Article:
Doctor of Philosophy (PhD)
Early Childhood, Multilingual, and Special Education
First Committee Member
Second Committee Member
Third Committee Member
Fourth Committee Member
Number of Pages
The recent implementation of rigorous standards in mathematics education has required shifts in classroom practices. Standards-based instruction places large emphasis on students’ conceptual understanding, requiring them to demonstrate high cognitive levels of mastery of the content through communication of their mathematical reasoning. Teachers and students’ mathematical discursive practices in the classroom can lead to meaningful discussions that integrate students’ explanation, justification, and arguments of ideas or claims and understanding of the content. Research on teachers’ discursive practices has shown that (a) teacher talk tends to dominate classroom instruction and (b) classroom discourse lacks frequent opportunities for teacher-student and peer interactions. The purpose of this exploratory sequential mixed methods study was to increase understanding regarding teachers’ beliefs and practices related to the planning and implementation of mathematical discourse in inclusive general education elementary mathematics settings. Specifically, this research study centered on the development of a valid and reliable instrument on teachers’ beliefs and practices related to mathematical discourse that could be used by teachers and researchers interested in the implementation of equitable mathematical discursive practices in the classroom that promote students’ conceptual understanding. The development of the survey occurred over a multiphase process: content development (qualitative data collection and analysis), survey development and pretesting (survey validity measures), and pilot testing (survey reliability measures). Six general and three special education teachers participated in Phase 1 and 2, and 18 teachers (i.e., 13 general and 5 special education teachers) participated in Phase 3. Data sources included individual interviews, a focus group, classroom observations, teachers’ lesson plans, and the Teachers’ Beliefs and Practices on Mathematical Discourse Survey. Qualitative and quantitative findings showed that teachers believe mathematical discourse is intuitively implemented during instruction without much planning, all students should participate in the classroom discourse, and mathematical discourse should be explicitly taught and modeled to students. Findings on teachers’ perceived practices showed that teachers mainly utilize discourse to assess understanding by soliciting students’ mathematical reasoning, generally use the curriculum to guide their mathematical discourse practices and implement varied grouping strategies to facilitate discourse. Findings on teachers’ observed practices indicated that (a) teacher-led, authoritative discourse dominated discursive practices during mathematics instruction, (b) discursive practices were mostly focused on assessing understanding and addressing misconceptions, (c) participation and engagement generally involved all students in the classroom, and (d) planning for mathematical discourse was solely based on activities explicitly included in the curriculum. Based on these findings a 50-item Teachers’ Beliefs and Practices on Mathematical Discourse Survey was created, pretested, and pilot tested for validity and reliability purposes. The alpha coefficient for each of the two survey constructs suggested that overall measures of validity and reliability were sufficient by showing relatively high internal consistency to support the survey use in future research and program and professional development planning.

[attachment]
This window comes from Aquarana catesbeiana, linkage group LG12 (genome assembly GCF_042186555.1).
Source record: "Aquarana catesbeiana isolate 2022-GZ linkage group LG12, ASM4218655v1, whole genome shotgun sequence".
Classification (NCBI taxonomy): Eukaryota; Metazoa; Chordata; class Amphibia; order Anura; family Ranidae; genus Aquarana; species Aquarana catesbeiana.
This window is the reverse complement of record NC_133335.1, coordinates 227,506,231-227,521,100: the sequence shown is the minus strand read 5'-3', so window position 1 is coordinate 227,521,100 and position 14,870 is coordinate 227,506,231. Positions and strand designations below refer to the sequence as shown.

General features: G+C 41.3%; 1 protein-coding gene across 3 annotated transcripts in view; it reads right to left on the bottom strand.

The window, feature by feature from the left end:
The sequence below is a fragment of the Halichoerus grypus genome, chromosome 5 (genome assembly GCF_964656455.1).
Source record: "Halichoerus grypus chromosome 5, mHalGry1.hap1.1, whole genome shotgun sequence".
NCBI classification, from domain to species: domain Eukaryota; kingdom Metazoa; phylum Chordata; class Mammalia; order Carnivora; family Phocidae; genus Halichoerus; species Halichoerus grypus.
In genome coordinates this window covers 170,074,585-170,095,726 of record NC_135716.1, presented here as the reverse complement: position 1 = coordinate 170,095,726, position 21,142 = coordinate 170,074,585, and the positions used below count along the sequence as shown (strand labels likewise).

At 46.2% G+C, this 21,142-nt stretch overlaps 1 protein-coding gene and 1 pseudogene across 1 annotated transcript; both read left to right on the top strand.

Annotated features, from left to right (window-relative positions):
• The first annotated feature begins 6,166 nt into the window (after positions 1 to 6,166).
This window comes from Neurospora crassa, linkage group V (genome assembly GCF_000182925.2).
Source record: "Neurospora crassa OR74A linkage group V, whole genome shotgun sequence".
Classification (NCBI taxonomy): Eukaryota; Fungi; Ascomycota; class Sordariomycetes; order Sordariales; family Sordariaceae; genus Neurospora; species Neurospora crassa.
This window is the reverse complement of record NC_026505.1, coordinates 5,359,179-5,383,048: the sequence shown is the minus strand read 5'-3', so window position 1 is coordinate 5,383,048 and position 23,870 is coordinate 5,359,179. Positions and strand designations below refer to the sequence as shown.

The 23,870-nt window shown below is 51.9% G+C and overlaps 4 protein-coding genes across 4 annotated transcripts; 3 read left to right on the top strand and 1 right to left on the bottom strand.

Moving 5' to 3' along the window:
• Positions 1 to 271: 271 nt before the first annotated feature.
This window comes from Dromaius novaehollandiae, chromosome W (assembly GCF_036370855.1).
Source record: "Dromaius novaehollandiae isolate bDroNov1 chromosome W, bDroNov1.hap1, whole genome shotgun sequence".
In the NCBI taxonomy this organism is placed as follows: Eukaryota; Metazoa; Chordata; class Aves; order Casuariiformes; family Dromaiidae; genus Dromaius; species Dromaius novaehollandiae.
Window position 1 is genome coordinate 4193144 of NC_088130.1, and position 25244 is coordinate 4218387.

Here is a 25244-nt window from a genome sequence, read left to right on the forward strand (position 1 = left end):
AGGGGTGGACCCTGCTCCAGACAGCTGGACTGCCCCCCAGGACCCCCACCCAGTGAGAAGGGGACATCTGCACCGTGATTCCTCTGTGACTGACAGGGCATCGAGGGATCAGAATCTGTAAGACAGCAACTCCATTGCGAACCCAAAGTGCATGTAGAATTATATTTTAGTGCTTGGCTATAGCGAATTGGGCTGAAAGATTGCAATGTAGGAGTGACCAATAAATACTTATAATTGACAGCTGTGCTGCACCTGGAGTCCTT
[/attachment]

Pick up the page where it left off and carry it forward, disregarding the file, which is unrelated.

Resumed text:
Discourse; Emergent Bilinguals; Learning Disabilities; Mathematics
Education | Science and Mathematics Education | Special Education and Teaching
University of Nevada, Las Vegas
Carcoba Falomir, Gloria A., "Exploring Teachers’ Beliefs and Practices on Mathematical Discourse for Diverse Students in Inclusive Classrooms" (2022). UNLV Theses, Dissertations, Professional Papers, and Capstones. 4378.
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